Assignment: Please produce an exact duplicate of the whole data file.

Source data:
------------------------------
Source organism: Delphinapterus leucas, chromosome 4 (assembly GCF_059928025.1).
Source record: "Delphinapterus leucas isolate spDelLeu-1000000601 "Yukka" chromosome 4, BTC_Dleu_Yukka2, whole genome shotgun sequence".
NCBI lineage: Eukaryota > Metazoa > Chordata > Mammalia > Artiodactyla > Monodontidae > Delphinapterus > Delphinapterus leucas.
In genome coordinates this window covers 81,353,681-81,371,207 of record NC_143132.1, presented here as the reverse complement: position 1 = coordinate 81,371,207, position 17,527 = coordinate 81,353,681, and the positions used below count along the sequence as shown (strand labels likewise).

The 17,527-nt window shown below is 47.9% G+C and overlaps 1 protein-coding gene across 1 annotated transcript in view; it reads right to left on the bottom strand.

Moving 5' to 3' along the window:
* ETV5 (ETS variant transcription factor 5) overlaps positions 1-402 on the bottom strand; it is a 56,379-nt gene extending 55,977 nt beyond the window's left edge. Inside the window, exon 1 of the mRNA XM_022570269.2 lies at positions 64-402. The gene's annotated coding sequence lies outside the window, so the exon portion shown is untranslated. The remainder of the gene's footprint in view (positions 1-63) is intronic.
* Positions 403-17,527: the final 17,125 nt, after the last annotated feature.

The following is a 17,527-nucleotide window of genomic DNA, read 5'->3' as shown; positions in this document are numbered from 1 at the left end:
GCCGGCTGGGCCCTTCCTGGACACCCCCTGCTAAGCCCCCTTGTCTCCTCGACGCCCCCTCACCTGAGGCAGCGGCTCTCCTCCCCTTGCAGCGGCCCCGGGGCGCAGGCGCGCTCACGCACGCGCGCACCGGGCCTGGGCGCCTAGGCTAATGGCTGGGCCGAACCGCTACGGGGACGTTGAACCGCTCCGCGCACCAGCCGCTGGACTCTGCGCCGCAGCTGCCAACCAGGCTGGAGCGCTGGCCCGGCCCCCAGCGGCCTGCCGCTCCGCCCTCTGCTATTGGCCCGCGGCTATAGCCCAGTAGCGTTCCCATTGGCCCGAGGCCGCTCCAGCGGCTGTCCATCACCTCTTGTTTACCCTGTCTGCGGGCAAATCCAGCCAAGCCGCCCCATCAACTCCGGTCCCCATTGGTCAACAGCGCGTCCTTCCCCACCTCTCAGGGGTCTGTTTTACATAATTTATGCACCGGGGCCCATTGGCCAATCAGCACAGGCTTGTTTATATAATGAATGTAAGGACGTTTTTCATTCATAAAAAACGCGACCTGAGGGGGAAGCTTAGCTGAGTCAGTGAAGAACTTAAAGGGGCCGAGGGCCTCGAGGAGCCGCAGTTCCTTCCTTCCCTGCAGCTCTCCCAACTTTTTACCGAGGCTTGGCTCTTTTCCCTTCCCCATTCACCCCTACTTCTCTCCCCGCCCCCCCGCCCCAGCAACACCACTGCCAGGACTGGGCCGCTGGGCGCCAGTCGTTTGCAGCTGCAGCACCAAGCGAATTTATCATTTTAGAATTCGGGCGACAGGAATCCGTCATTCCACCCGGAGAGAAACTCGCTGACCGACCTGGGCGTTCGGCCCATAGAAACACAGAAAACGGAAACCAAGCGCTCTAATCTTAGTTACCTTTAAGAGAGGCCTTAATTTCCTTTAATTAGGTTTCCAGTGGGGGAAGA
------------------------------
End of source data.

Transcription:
Source organism: Delphinapterus leucas, chromosome 4 (assembly GCF_059928025.1).
Source record: "Delphinapterus leucas isolate spDelLeu-1000000601 "Yukka" chromosome 4, BTC_Dleu_Yukka2, whole genome shotgun sequence".
NCBI lineage: Eukaryota > Metazoa > Chordata > Mammalia > Artiodactyla > Monodontidae > Delphinapterus > Delphinapterus leucas.
In genome coordinates this window covers 81,353,681-81,371,207 of record NC_143132.1, presented here as the reverse complement: position 1 = coordinate 81,371,207, position 17,527 = coordinate 81,353,681, and the positions used below count along the sequence as shown (strand labels likewise).

The 17,527-nt window shown below is 47.9% G+C and overlaps 1 protein-coding gene across 1 annotated transcript in view; it reads right to left on the bottom strand.

Moving 5' to 3' along the window:
* ETV5 (ETS variant transcription factor 5) overlaps positions 1-402 on the bottom strand; it is a 56,379-nt gene extending 55,977 nt beyond the window's left edge. Inside the window, exon 1 of the mRNA XM_022570269.2 lies at positions 64-402. The gene's annotated coding sequence lies outside the window, so the exon portion shown is untranslated. The remainder of the gene's footprint in view (positions 1-63) is intronic.
* Positions 403-17,527: the final 17,125 nt, after the last annotated feature.

The following is a 17,527-nucleotide window of genomic DNA, read 5'->3' as shown; positions in this document are numbered from 1 at the left end:
GCCGGCTGGGCCCTTCCTGGACACCCCCTGCTAAGCCCCCTTGTCTCCTCGACGCCCCCTCACCTGAGGCAGCGGCTCTCCTCCCCTTGCAGCGGCCCCGGGGCGCAGGCGCGCTCACGCACGCGCGCACCGGGCCTGGGCGCCTAGGCTAATGGCTGGGCCGAACCGCTACGGGGACGTTGAACCGCTCCGCGCACCAGCCGCTGGACTCTGCGCCGCAGCTGCCAACCAGGCTGGAGCGCTGGCCCGGCCCCCAGCGGCCTGCCGCTCCGCCCTCTGCTATTGGCCCGCGGCTATAGCCCAGTAGCGTTCCCATTGGCCCGAGGCCGCTCCAGCGGCTGTCCATCACCTCTTGTTTACCCTGTCTGCGGGCAAATCCAGCCAAGCCGCCCCATCAACTCCGGTCCCCATTGGTCAACAGCGCGTCCTTCCCCACCTCTCAGGGGTCTGTTTTACATAATTTATGCACCGGGGCCCATTGGCCAATCAGCACAGGCTTGTTTATATAATGAATGTAAGGACGTTTTTCATTCATAAAAAACGCGACCTGAGGGGGAAGCTTAGCTGAGTCAGTGAAGAACTTAAAGGGGCCGAGGGCCTCGAGGAGCCGCAGTTCCTTCCTTCCCTGCAGCTCTCCCAACTTTTTACCGAGGCTTGGCTCTTTTCCCTTCCCCATTCACCCCTACTTCTCTCCCCGCCCCCCCGCCCCAGCAACACCACTGCCAGGACTGGGCCGCTGGGCGCCAGTCGTTTGCAGCTGCAGCACCAAGCGAATTTATCATTTTAGAATTCGGGCGACAGGAATCCGTCATTCCACCCGGAGAGAAACTCGCTGACCGACCTGGGCGTTCGGCCCATAGAAACACAGAAAACGGAAACCAAGCGCTCTAATCTTAGTTACCTTTAAGAGAGGCCTTAATTTCCTTTAATTAGGTTTCCAGTGGGGGAAGA